We tend to put faces on unfortunate things.

It is not a good practice, but we do it anyways. Famine has African faces, terrorism Muslim faces, the drug trade Latino faces, and on it goes.

So it is with human displacement where the faces of Syrians, Palestinians and the Rohingya have largely come to personify the nightmare of being forced from home and left “out of place” in this world.

Displacement effectively dehumanizes its victims and this dehumanization is intensified when our collective mind associates entire people groups with a particular misery.

Notions are perpetuated that to be Syrian is to be a refugee, to be a refugee is to be like Palestinians, and to be Rohingya is to be stateless.

This tendency to define people by their conditions is regrettable; however, the fact remains that people do suffer conditions, and people have faces.

In a global drama of displacement involving more than 65 million individuals, the Middle East North Africa (MENA) region has assumed center stage.

Within its geography, millions of refugee, internally displaced and stateless men, women and (mostly) children maintain precarious existences in the absence of rights, provisions and a sense of human dignity.

My country of residence, Lebanon, is a type of displacement epicenter boasting the highest global density of displaced persons, which led a government leader to recently describe it as “one big refugee camp.”

Here, the immense weight of displacement is hard to dismiss, but in other locations it is less so.

While the world generally agrees that human displacement is a global problem, many see it as a foreign problem in some other corner of the globe.

The assumption is largely held, “displacement takes place over there, but it is not something that has played out over here.”

However, I believe a nuanced look at our own places and stories will compel us to face human displacement in profound ways.

As a U.S. national, one personal response to the current global displacement crisis has been to examine my home country’s experience with the phenomenon.

The findings are conclusive: The U.S. has been filled with faces of displacement throughout its national experience.

From Indian nations driven from their homelands and confined to reservations by a treaty-breaking government, to masses of Africans captured, sold and held in bondage by a horrific slave trade, to an estimated 3.5 million individuals forced into exodus from Great Plains states during the catastrophic Dust Bowl of the 1930s, human displacement is a central theme in the U.S. narrative.

This is no form of American exceptionalism either; human displacement has sunk its jaws into every corner of the world and left permanent marks everywhere.

In the 20th century alone, the forces of colonialism, world wars, genocides, nation-state formation and civil conflicts resulted in seismic flows of forced migrations that reshaped political, social and demographic landscapes worldwide.

Human displacement has proven historically extensive and intense, and I am convinced that no matter where we stand on the globe we can say, “displacement is part of this place’s story.”

The story in fact goes beyond a history of places. In the Bible, we see that displacement is the fundamental story of humanity.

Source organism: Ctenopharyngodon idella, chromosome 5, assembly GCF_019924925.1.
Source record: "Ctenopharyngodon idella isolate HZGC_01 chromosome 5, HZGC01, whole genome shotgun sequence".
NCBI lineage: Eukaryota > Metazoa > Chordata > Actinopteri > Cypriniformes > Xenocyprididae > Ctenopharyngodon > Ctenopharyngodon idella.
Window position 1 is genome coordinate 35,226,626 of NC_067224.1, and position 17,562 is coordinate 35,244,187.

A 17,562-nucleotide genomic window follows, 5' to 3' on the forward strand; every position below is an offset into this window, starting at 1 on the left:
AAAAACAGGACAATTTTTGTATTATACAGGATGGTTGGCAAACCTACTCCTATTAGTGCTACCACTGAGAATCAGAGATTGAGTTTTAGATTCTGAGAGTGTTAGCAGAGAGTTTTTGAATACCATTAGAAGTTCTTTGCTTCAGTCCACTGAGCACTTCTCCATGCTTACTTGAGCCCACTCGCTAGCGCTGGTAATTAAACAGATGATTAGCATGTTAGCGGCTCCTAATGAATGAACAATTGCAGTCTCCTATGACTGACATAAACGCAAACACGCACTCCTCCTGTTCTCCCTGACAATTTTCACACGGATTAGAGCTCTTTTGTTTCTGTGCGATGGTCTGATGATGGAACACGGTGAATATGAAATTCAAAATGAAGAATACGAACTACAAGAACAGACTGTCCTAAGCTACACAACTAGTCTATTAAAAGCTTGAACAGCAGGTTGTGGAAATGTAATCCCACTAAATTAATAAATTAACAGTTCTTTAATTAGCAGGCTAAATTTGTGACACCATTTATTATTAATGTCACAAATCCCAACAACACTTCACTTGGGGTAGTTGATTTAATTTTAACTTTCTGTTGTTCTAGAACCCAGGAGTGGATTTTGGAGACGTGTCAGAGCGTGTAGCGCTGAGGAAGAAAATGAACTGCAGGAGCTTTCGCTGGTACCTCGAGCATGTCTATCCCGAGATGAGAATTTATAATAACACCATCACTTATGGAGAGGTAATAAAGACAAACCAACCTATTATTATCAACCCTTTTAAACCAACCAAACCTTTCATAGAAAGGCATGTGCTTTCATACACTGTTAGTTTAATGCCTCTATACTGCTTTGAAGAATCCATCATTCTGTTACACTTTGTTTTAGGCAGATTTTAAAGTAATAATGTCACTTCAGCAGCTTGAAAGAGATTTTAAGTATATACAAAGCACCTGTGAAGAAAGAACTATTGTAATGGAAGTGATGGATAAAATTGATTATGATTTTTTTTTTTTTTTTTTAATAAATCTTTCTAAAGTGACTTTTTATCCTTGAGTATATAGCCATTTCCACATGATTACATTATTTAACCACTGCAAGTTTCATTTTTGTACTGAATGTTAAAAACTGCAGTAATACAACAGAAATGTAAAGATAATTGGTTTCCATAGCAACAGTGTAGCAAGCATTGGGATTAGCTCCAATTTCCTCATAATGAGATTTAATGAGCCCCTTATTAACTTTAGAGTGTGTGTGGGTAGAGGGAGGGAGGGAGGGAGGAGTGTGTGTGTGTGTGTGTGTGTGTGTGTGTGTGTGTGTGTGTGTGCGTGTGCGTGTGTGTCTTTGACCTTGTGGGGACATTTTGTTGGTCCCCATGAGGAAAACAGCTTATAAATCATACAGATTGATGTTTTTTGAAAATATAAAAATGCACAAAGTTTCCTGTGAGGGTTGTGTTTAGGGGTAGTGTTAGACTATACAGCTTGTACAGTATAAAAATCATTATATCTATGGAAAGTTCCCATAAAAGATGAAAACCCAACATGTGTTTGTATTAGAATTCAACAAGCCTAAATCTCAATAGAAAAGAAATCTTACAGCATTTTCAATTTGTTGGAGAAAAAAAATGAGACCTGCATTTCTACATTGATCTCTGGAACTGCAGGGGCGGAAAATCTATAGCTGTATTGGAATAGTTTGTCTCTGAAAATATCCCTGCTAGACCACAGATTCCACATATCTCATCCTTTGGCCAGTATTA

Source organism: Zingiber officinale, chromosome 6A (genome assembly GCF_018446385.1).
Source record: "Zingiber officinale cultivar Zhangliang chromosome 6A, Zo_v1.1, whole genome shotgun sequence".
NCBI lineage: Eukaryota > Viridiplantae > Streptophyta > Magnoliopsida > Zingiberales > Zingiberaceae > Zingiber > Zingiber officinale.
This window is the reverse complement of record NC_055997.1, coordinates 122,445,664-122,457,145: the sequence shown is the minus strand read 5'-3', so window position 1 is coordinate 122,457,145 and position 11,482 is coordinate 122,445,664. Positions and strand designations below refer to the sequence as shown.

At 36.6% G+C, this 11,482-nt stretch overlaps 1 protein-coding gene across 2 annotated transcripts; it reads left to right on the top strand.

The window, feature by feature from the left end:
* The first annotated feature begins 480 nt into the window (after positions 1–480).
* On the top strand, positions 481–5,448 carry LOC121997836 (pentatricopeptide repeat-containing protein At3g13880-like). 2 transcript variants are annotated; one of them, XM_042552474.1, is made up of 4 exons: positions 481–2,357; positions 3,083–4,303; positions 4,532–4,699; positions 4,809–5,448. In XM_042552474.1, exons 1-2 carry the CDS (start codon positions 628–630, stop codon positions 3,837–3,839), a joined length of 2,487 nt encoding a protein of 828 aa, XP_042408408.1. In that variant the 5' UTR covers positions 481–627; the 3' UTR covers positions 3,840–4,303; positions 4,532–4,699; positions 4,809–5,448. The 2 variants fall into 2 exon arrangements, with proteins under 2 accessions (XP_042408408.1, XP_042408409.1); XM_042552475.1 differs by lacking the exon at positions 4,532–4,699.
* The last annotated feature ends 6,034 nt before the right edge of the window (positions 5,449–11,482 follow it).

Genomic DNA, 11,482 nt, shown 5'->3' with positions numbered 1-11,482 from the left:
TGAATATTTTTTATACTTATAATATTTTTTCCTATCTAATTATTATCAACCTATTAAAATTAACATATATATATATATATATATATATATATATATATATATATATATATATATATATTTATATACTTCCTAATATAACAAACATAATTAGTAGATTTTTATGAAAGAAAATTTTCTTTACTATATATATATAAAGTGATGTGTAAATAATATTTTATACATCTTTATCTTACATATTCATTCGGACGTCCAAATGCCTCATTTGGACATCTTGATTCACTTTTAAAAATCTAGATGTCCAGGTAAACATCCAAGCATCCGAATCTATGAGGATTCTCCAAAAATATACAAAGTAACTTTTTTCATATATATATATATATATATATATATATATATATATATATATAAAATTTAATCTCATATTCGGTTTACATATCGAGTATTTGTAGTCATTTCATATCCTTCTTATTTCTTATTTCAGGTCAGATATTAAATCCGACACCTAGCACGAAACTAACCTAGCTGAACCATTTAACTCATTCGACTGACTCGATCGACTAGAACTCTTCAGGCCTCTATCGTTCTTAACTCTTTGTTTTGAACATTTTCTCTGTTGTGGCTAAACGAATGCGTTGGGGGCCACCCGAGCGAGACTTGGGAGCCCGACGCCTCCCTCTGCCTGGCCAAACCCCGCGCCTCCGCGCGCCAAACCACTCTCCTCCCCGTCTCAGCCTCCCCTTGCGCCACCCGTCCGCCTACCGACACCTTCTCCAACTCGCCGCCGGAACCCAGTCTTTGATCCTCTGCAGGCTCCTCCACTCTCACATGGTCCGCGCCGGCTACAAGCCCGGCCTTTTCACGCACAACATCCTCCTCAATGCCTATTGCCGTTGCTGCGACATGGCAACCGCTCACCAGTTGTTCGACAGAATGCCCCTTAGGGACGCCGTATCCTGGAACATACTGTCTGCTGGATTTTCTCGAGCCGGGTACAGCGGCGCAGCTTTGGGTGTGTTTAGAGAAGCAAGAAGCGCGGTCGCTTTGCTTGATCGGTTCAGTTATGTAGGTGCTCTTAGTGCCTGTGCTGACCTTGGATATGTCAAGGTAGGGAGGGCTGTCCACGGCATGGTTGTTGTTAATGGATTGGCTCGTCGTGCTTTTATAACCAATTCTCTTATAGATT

It all starts, naturally, in Genesis where God fashioned creation as a physical place and created all things to belong somewhere within it.

Humanity itself is formed from the dust of the earth and given a home within a garden.

In this beginning, the Bible attests to our human need for rootedness in places of meaning, a concept expressed theologically as implacement.

Implacement is why we all share a deep desire to belong somewhere in this world and to have a place to call home.

A tragedy of The Fall is that it undermined our need for implacement and left us with its antithesis: displacement.

Sin displaced Adam and Eve from the garden and set the stage for humanity’s struggle to set roots within a world constantly forcing its inhabitants out of place.

In his book “The Land,” theologian Walter Brueggemann states, “Our lives are set between expulsion and anticipation, of losing and expecting, of being uprooted and rerooted, of being dislocated because of impertinence and being relocated in trust.”

This struggle is a defining story of humanity, and stories of every kind – from “The Odyssey” to “The Hobbit” – are steeped in the human quest for home.

Homesickness is indeed universal, but for displaced individuals today it is more than a feeling, it is a state of existence.

The drama of displacement introduced in Genesis unfolds throughout biblical narratives, and Scripture provides copious examples of men, women, families and entire nations enduring an “out of place” condition.

These include:

  • Noah and family on the Ark
  • The sojourns of Abraham, Sarah, Isaac and Jacob
  • Haggar and Ishmael banished to the wilderness
  • Joseph trafficked, enslaved and imprisoned in Egypt
  • Moses and the Hebrews wandering the Sinai wilderness
  • Ruth battling poverty in a foreign land
  • David and Elijah fleeing from tyrannical regimes (1 Samuel 21-22; 1 Kings 19)
  • Daniel, Esther and ancient Israel in exile
  • Mary and Joseph escaping a murderous ruler
  • The church of Acts scattered by religious persecution (Acts 8:1-8)

The list could go on, but the message is clear: Human displacement is a faith dilemma.

Brent Hamoud is programs manager for a boys’ home in Mount Lebanon associated with Kids Alive International and oversees a literacy program in South Lebanon. He is a 2016 Institute of Middle East Studies graduate. A version of this article first appeared on the IMES blog and is used with permission. His writings also appear on his blog, and you can follow him on Twitter @ThisHamoud.

Editor’s note: This is the first of a two-part series. Part two is available here.

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